Science Foundation Ireland

Colin Butler: Human of CONNECT

Colin Butler is a Research Fellow at CONNECT in the Bernal Institute, University of Limerick (UL).

How did you get to this point in your life?
From a young age I always had an interest in science and technology, and a need to understand how things worked. I was constantly building or taking things apart, where the phrase of “if it ain’t broke, don’t fix it” didn’t really apply. Undertaking a degree in mechanical engineering was the perfect fit as it allowed me to study a broad range of subjects related to design, analysis and manufacturing. I had an affinity for energy and fluid flow, so continuing into research allowed me to be exposed to the latest state-of-the-art technologies in this field.

How would you explain your research to someone who has no idea about your discipline?
My work is based in the domain of thermal management. This deals with maintaining all parts of equipment functioning within their operating temperature range, not only to ensure good use of energy resources but also to improve reliability and system lifetime. As telecommunications equipment are moving towards greater processing requirements and throughputs, they consume more power and therefore also generate more heat. This is true whether it is a 5G base station or the latest smartphone. This additional heat must be safely and efficiently dissipated to keep things cool and running smoothly.

What is the most challenging element of your work?
As the problem of heat generation affects all elements of a system, it requires detailed knowledge and understanding of how it is put together and how the different elements interact with each other when in operation. This typically means taking into account the final application at the highest level to know what environment it will eventually be used in, while also looking at things in much finer detail like the position of microchips on a printed circuit board or the materials used for making the enclosure. This means I need a multidisciplinary approach spanning various fields to be aware of and contribute to the latest trends in telecommunications technology. I am constantly learning new techniques and methods so it keeps each day both interesting and challenging.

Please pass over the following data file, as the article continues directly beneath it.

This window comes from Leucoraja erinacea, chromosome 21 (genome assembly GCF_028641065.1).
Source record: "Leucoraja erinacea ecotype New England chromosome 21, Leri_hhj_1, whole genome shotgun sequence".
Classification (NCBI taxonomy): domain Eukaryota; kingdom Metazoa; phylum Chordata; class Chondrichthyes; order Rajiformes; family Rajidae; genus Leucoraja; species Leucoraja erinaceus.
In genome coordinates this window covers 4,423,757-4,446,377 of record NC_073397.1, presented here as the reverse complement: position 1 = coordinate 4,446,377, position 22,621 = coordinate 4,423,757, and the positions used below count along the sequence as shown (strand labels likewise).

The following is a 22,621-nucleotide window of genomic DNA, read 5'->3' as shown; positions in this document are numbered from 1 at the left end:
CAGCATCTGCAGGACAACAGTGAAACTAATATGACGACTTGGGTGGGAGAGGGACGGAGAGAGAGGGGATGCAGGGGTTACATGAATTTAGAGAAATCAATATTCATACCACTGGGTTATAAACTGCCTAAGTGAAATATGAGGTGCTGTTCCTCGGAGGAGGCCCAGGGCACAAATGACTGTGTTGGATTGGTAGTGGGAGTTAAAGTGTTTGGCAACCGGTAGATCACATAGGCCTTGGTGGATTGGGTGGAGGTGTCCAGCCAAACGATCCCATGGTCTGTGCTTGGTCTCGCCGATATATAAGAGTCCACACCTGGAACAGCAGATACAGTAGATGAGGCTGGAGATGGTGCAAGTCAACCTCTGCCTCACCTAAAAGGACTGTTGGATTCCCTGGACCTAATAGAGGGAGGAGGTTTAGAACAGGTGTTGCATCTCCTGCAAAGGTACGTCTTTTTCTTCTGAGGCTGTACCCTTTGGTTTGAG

What do you think could be the next defining trend in technology?
In terms of thermal management, 3d printing, particularly with metal materials like aluminium and copper, has the potential to revolutionise this field. By making use of this innovative technology, it allows equipment to be designed and manufactured in a way that was previously not possible with conventional methods. The 3d printing process allows thermal engineers to include more complex geometry or intricate shapes into their designs to significantly improve the rates of heat transfer, while at the same time producing smaller and lighter innovative solutions compared to previous versions.

As part of my own research, I have studied the thermal properties of different 3d printed metals, which can often be very different to standard materials because of the way the manufacturing process takes place. I am also running a project which is investigating the design and testing of different 3d printed metal two-phase thermal management devices in order to investigate which combinations of materials offers the best solutions for the next generation of thermal control systems.

Is there a personal experience that changed how you saw the world?
After completing my PhD studies, I decided to expand my horizons and move outside of Ireland to gain experience both living and working aboard. I found a position in a research lab in the south of France and worked there for a number of years, immersing myself in a different culture and learning a new language (I did German in school!). It opened my eyes to different ways of doing things, not only in terms of lifestyle but also in the work environment and seeing new ways of doing things.  It was a very beneficial experience and allowed me to step back and reflect on both the positives and negatives of each system, and is something I highly recommend everyone should do for a few years if they get a chance!

CONNECT is the world leading Science Foundation Ireland Research Centre for Future Networks and Communications. CONNECT is funded under the Science Foundation Ireland Research Centres Programme and is co-funded under the European Regional Development Fund. We engage with over 35 companies including large multinationals, SMEs and start-ups. CONNECT brings together world-class expertise from ten Irish academic institutes to create a one-stop-shop for telecommunications research, development and innovation.

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